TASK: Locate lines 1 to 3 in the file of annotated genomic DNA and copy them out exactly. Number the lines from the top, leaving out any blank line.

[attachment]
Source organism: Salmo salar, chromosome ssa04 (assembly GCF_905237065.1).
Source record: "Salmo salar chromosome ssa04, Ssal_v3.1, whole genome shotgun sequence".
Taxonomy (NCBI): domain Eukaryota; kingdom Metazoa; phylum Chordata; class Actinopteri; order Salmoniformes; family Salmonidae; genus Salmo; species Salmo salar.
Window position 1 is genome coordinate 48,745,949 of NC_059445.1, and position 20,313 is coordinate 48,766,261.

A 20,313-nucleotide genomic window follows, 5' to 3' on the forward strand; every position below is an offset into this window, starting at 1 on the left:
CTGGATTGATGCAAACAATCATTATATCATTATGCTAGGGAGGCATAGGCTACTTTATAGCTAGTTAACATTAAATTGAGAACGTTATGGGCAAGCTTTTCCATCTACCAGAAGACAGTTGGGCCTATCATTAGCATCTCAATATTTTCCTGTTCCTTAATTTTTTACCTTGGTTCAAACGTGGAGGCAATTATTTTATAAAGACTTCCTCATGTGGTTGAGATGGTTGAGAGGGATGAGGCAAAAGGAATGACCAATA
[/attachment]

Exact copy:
Source organism: Salmo salar, chromosome ssa04 (assembly GCF_905237065.1).
Source record: "Salmo salar chromosome ssa04, Ssal_v3.1, whole genome shotgun sequence".
Taxonomy (NCBI): domain Eukaryota; kingdom Metazoa; phylum Chordata; class Actinopteri; order Salmoniformes; family Salmonidae; genus Salmo; species Salmo salar.